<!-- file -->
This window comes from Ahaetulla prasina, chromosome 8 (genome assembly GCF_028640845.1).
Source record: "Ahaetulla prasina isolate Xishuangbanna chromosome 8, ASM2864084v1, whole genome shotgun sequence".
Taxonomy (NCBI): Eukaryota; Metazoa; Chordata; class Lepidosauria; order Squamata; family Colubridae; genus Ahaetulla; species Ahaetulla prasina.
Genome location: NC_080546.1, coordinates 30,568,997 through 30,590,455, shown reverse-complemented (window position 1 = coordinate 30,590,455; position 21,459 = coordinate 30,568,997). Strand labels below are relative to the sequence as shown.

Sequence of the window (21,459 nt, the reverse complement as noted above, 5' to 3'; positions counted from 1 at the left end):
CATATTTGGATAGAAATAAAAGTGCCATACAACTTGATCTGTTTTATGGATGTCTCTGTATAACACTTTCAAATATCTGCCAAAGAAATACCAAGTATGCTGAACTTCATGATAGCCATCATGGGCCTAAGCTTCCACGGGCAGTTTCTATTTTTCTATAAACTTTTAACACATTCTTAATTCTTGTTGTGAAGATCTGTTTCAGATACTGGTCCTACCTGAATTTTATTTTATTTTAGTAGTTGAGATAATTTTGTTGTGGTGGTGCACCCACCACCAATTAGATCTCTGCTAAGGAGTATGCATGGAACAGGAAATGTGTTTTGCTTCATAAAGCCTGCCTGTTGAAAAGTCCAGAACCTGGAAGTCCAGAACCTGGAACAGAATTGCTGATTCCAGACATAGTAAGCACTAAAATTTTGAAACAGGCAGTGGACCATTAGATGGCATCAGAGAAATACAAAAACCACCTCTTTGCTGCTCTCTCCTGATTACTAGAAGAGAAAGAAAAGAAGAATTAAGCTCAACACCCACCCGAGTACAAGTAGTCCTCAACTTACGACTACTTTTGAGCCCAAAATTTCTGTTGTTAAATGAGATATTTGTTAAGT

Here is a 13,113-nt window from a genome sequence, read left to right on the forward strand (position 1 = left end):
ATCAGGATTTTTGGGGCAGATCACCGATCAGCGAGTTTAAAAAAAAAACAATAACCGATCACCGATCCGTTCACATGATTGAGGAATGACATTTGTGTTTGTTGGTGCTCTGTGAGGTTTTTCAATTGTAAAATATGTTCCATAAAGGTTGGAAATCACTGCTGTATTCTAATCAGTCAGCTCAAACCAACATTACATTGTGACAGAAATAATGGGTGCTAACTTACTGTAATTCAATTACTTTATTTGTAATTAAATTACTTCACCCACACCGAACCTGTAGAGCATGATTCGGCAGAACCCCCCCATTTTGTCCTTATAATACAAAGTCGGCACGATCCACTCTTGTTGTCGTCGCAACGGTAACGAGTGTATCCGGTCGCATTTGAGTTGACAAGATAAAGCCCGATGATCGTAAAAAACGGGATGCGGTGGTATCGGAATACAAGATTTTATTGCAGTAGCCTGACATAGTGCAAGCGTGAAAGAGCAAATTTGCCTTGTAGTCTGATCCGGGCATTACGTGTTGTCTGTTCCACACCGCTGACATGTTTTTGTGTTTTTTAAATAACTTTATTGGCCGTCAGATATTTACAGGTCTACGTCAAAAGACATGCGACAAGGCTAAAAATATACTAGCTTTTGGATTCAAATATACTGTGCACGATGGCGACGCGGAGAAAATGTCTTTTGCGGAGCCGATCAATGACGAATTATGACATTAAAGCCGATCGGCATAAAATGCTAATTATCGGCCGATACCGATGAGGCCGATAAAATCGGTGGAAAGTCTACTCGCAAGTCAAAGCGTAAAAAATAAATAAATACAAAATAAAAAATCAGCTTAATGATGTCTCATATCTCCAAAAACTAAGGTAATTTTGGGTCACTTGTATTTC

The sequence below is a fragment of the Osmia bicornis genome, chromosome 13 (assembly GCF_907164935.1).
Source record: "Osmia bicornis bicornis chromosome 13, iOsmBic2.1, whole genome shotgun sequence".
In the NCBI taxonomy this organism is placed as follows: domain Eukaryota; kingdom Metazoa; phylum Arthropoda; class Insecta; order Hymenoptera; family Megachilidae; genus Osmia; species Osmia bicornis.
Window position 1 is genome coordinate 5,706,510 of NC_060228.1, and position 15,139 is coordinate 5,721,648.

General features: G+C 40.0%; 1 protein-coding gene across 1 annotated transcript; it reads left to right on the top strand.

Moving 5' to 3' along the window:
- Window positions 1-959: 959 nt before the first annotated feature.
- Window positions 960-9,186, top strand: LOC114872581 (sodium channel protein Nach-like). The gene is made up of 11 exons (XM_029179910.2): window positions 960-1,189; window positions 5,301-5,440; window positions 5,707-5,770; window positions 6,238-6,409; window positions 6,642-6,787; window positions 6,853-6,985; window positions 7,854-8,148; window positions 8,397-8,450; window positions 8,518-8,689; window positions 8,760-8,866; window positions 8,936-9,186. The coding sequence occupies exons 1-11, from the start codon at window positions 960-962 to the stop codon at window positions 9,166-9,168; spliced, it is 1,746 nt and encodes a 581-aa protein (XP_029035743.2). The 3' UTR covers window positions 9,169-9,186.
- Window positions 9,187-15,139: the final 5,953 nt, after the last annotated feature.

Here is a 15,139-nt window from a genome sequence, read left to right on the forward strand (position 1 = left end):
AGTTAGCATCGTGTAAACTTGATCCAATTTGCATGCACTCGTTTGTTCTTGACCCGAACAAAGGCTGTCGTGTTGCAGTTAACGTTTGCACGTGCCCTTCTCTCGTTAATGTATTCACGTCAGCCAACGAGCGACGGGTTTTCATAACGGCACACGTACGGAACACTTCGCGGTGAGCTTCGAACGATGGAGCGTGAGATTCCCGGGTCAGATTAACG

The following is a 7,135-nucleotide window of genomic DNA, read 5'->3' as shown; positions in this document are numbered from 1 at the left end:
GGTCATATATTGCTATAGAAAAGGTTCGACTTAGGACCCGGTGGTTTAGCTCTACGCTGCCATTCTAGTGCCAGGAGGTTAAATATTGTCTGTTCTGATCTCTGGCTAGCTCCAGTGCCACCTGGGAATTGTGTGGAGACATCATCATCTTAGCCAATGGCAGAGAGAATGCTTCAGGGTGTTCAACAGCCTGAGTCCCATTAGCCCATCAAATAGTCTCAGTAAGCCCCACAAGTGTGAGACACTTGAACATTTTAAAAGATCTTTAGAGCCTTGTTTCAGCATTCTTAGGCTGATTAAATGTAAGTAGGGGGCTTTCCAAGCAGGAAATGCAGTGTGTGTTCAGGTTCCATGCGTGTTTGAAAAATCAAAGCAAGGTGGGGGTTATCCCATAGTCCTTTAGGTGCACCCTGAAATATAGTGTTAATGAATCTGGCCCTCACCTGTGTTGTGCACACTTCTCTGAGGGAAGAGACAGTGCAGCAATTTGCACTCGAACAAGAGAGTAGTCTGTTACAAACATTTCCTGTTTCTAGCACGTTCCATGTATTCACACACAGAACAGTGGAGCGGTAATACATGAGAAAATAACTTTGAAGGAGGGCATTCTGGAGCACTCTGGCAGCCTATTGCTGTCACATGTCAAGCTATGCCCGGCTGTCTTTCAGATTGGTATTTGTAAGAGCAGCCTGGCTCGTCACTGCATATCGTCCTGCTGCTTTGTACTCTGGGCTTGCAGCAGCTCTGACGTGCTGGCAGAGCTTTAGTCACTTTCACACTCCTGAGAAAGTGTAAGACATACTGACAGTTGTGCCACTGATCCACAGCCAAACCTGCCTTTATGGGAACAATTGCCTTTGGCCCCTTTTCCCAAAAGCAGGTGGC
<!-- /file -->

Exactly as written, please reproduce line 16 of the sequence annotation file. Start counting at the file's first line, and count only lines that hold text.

- Window positions 960-9,186, top strand: LOC114872581 (sodium channel protein Nach-like). The gene is made up of 11 exons (XM_029179910.2): window positions 960-1,189; window positions 5,301-5,440; window positions 5,707-5,770; window positions 6,238-6,409; window positions 6,642-6,787; window positions 6,853-6,985; window positions 7,854-8,148; window positions 8,397-8,450; window positions 8,518-8,689; window positions 8,760-8,866; window positions 8,936-9,186. The coding sequence occupies exons 1-11, from the start codon at window positions 960-962 to the stop codon at window positions 9,166-9,168; spliced, it is 1,746 nt and encodes a 581-aa protein (XP_029035743.2). The 3' UTR covers window positions 9,169-9,186.